8. Be equipped
Make sure you’ve got the right gear for your trip. I definitely recommend a backpack over any other kind of bag, and I’ve travelled with them all, including a convertible backpack/roller bag.
A backpack is simply the most flexible bag, easiest to move around with in all kinds of terrain, like up stairs, over broken pavement, gravel and dirt roads. It will force you to consider weight and what you pack a lot more than a rollerbag. A backpack is often designed with compartments in mind. That means you can easily seperate different items to make them easier to find later on. Another bonus is that you get a bit of exercise by carrying everything you brought on your back.
If you go the way of the wheels you will regret it. You will curse everytime you knock the bag over and it’s dragging upside down behind you. You will curse when the wheels come off, or you get to some stairs and you have to carry it by it’s crappy handles just for said handle to come off as you’re at the top. You will curse when the telescope handle breaks and won’t retract.
Don’t even think about going the way of the duffelbag, or the old fashioned suitcase. A duffelbag will destroy your bag by it’s unbalanced weight hanging off of one shoulder or being carried in your one arm. The same obviously goes for an old fashioned suitcase. A duffel bag has the extra disadvantage to not having many compartments and the handles easily coming off.
Apart from the bags you might want to consider the kind of trip you’re going on, if you will be hiking a lot you may want to bring (or better yet: wear on the flight) your hiking shoes/boots. Don’t bring snorkelling gear as it’s easier (and often cheaper) to buy it on site. Think and plan for the kind of climate you’re going to. Bring warm clothes to keep you snug on the coldest day for the destination you have in mind at the time of year. This links back to the first tip on this list: Be prepared. Do your research, know where you’re going and prepare for it.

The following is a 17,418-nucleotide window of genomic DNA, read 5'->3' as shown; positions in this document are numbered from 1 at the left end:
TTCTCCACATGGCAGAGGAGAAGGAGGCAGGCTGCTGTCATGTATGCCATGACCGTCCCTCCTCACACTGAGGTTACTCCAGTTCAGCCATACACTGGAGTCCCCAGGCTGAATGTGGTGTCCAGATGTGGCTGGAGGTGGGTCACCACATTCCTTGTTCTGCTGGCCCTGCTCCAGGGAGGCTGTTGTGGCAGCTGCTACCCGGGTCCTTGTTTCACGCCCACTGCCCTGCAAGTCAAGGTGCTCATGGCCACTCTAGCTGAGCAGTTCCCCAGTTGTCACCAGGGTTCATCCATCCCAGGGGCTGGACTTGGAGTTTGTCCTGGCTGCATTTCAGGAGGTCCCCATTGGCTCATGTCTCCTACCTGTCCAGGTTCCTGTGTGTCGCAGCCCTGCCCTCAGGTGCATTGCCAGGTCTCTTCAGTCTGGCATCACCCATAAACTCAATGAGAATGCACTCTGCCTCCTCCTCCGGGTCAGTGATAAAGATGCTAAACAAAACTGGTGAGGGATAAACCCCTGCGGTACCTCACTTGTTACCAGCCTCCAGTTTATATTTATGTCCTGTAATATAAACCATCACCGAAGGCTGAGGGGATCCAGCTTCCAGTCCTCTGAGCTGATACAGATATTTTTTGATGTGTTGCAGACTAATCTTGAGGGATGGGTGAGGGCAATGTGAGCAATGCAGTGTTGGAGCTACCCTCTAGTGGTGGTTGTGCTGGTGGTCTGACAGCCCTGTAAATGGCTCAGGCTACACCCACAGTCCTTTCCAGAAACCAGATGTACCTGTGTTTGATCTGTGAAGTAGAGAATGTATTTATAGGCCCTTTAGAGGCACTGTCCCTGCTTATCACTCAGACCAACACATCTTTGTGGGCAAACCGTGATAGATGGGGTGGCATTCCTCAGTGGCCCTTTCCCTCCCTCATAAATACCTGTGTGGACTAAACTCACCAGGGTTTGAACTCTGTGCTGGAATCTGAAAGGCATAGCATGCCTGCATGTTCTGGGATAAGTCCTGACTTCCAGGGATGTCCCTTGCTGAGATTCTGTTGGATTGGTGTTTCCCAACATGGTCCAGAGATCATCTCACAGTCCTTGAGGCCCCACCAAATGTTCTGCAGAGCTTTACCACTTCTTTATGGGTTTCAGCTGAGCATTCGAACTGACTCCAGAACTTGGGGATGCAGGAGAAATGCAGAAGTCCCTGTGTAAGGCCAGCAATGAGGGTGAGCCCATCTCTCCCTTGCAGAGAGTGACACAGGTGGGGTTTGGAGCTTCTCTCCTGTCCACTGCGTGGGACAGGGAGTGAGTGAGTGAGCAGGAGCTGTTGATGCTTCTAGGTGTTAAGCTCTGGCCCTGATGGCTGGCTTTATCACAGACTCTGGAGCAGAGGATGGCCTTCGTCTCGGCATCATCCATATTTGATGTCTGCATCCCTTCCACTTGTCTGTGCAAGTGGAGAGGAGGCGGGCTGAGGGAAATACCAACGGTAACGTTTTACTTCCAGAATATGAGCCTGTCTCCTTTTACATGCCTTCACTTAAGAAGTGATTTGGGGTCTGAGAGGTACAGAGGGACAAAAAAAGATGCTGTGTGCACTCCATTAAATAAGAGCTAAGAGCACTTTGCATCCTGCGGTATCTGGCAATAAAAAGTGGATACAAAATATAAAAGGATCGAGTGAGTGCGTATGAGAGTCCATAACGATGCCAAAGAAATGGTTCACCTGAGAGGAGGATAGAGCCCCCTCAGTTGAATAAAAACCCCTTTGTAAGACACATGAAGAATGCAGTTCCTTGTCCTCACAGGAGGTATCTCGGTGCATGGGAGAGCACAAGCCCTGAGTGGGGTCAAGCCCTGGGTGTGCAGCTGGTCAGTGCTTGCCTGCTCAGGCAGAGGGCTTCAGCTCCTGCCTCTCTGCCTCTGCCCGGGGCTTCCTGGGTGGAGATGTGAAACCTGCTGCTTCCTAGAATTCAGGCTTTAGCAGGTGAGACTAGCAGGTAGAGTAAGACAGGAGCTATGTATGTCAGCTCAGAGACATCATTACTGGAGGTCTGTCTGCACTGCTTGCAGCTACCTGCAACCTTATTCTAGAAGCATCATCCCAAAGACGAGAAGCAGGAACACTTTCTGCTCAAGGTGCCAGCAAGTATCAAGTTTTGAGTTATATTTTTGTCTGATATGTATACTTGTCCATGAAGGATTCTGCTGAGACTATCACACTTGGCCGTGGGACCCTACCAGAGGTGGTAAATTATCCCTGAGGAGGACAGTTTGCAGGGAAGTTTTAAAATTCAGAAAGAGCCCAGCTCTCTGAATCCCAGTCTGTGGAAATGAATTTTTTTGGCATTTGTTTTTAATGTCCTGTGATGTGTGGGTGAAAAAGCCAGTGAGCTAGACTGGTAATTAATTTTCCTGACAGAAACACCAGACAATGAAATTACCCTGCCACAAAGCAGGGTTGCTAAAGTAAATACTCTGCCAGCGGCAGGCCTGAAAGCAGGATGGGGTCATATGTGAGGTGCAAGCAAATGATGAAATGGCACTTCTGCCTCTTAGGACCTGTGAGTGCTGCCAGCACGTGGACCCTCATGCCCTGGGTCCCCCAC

One of the more essential things to decide is how you will keep in touch with friends and family. These days I don’t think there’s much use for you to bring your laptop, unless you’re a professional photographer, a writer or someone on a remote work contract. An unlocked smartphone is more than enough for most people. You might not even need your smartphone, maybe internet cafes are enough, although it is a piece of equipment I definitely recommend bringing as it carries weight off your back by acting as a map, a guidebook, a phrasebook, a notebook and in some cases your boarding pass among other things. Read my post Make travel easier: 10 reasons to bring your smartphone if you want more tips on how to use your smartphone, or if you’re simply not convinced of the benefits.